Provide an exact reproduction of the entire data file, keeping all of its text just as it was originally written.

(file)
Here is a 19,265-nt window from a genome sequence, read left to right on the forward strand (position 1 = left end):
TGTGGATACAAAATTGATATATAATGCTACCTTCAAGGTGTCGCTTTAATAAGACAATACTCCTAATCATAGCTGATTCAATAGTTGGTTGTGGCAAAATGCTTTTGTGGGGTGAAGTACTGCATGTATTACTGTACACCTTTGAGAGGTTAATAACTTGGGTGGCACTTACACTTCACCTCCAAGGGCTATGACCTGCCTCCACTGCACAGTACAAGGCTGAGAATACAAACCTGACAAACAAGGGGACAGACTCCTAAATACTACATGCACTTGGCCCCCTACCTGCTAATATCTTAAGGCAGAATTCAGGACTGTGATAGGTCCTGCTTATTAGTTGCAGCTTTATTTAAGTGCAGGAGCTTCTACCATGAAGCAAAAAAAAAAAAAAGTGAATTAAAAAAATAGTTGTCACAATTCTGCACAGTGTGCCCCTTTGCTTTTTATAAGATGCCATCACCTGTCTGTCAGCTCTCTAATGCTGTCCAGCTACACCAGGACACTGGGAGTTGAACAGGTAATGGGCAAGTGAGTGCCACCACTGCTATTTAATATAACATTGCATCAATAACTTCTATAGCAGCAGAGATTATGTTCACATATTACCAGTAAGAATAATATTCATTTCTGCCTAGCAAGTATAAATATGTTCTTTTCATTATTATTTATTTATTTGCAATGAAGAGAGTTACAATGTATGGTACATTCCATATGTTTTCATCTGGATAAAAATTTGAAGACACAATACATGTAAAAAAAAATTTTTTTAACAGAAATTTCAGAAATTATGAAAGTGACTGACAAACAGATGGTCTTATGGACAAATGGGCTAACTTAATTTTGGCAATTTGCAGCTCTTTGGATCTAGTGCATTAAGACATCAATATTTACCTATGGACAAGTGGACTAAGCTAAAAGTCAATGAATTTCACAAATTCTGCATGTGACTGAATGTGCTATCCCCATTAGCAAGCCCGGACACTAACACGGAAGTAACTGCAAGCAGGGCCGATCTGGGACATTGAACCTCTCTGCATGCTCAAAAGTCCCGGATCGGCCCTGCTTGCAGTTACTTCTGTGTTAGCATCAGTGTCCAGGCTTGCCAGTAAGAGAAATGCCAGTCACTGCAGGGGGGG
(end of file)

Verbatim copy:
Here is a 19,265-nt window from a genome sequence, read left to right on the forward strand (position 1 = left end):
TGTGGATACAAAATTGATATATAATGCTACCTTCAAGGTGTCGCTTTAATAAGACAATACTCCTAATCATAGCTGATTCAATAGTTGGTTGTGGCAAAATGCTTTTGTGGGGTGAAGTACTGCATGTATTACTGTACACCTTTGAGAGGTTAATAACTTGGGTGGCACTTACACTTCACCTCCAAGGGCTATGACCTGCCTCCACTGCACAGTACAAGGCTGAGAATACAAACCTGACAAACAAGGGGACAGACTCCTAAATACTACATGCACTTGGCCCCCTACCTGCTAATATCTTAAGGCAGAATTCAGGACTGTGATAGGTCCTGCTTATTAGTTGCAGCTTTATTTAAGTGCAGGAGCTTCTACCATGAAGCAAAAAAAAAAAAAAGTGAATTAAAAAAATAGTTGTCACAATTCTGCACAGTGTGCCCCTTTGCTTTTTATAAGATGCCATCACCTGTCTGTCAGCTCTCTAATGCTGTCCAGCTACACCAGGACACTGGGAGTTGAACAGGTAATGGGCAAGTGAGTGCCACCACTGCTATTTAATATAACATTGCATCAATAACTTCTATAGCAGCAGAGATTATGTTCACATATTACCAGTAAGAATAATATTCATTTCTGCCTAGCAAGTATAAATATGTTCTTTTCATTATTATTTATTTATTTGCAATGAAGAGAGTTACAATGTATGGTACATTCCATATGTTTTCATCTGGATAAAAATTTGAAGACACAATACATGTAAAAAAAAATTTTTTTAACAGAAATTTCAGAAATTATGAAAGTGACTGACAAACAGATGGTCTTATGGACAAATGGGCTAACTTAATTTTGGCAATTTGCAGCTCTTTGGATCTAGTGCATTAAGACATCAATATTTACCTATGGACAAGTGGACTAAGCTAAAAGTCAATGAATTTCACAAATTCTGCATGTGACTGAATGTGCTATCCCCATTAGCAAGCCCGGACACTAACACGGAAGTAACTGCAAGCAGGGCCGATCTGGGACATTGAACCTCTCTGCATGCTCAAAAGTCCCGGATCGGCCCTGCTTGCAGTTACTTCTGTGTTAGCATCAGTGTCCAGGCTTGCCAGTAAGAGAAATGCCAGTCACTGCAGGGGGGG